Indeed, I thought it was thoroughly enjoyable. I’m a huge fan of minimalist storytelling (both time and space-wise), so Locke felt practically tailor-made for me.
It’s a deceptively simple stunt – one man, one car, one hands-free cell phone device – but its complexities kick in almost immediately. In less talented hands, the film would’ve probably been unwatchable, but Hardy is an onion of acting, offering layers upon layers of inner life. Being confined to a microscopic canvas does nothing to reduce the vastness of his performance - more than ever before, his face and voice are like finely-tuned instruments, subtle but wholly effective and satisfying. And the same goes for the other actors in the film, who arguably have an even more difficult task: being without being seen. To be able to conjure personality, personal history, through voice alone is a dramatic test that I don’t think many could pass as successfully as the actors here have. My hat’s off to all of them.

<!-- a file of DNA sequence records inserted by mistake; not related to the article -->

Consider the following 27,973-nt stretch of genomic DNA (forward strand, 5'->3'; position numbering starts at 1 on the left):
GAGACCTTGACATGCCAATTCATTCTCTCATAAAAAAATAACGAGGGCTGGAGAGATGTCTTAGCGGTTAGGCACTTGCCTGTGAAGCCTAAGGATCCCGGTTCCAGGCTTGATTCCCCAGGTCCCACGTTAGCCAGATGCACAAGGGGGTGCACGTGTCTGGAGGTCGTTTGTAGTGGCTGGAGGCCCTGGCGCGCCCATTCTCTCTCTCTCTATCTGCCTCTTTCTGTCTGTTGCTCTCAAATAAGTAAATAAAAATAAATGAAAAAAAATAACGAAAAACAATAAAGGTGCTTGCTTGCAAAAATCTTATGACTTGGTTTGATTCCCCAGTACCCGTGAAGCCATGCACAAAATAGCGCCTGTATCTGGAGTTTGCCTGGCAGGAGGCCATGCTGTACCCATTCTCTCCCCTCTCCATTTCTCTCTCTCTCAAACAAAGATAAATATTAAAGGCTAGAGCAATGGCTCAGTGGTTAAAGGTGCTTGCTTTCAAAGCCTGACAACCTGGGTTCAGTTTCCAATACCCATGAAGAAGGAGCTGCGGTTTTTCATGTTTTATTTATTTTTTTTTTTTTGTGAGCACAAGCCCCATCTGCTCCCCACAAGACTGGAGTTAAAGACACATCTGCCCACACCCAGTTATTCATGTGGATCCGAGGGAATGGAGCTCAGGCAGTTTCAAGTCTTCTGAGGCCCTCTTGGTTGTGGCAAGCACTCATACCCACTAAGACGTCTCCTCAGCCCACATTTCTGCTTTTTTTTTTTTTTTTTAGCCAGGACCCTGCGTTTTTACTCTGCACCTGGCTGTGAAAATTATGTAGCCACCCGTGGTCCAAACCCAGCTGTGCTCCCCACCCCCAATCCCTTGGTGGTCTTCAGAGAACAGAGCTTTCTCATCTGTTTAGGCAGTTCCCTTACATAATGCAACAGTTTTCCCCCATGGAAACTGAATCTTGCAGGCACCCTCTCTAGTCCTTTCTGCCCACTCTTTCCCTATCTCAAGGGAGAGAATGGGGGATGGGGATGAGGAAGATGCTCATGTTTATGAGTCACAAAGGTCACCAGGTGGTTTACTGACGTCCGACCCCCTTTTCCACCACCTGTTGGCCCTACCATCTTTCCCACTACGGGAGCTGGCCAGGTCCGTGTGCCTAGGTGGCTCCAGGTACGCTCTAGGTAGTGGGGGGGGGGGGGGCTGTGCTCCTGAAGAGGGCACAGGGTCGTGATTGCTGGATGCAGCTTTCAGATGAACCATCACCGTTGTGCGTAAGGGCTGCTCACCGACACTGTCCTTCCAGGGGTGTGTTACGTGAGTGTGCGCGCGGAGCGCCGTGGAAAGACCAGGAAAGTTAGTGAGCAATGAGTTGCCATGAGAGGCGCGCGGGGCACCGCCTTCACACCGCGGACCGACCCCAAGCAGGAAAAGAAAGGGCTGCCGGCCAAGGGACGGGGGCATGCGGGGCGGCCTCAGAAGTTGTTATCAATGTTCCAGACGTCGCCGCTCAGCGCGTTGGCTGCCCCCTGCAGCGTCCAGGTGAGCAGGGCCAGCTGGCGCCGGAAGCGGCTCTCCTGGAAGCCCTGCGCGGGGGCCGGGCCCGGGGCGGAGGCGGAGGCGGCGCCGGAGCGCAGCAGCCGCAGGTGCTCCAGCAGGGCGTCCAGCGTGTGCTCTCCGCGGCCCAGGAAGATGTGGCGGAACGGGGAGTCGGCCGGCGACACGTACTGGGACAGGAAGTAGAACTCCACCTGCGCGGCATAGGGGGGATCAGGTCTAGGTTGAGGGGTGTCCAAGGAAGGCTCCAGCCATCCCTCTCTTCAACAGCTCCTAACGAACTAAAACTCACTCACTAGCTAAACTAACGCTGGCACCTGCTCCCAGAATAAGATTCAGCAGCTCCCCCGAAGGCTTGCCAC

I should also mention that it’s a surprisingly intense movie. Because we are trapped in that car for the duration of the entire film, there is never any relief for our tension. There are no other sets, no other characters we can focus our attention on, nothing that can really distract you from the moral struggle at hand. Instead the tension builds up continuously to almost claustrophobic levels.
Overall, I found it superbly acted, and competently written and directed. It’s not a film I plan to ever rewatch, but the experience I had with it was nothing if not highly entertaining.
(and thank you! I don’t think my opinions are of much worth or heavy on insights, but it’s lovely to know that someone can find them of some interest anyway)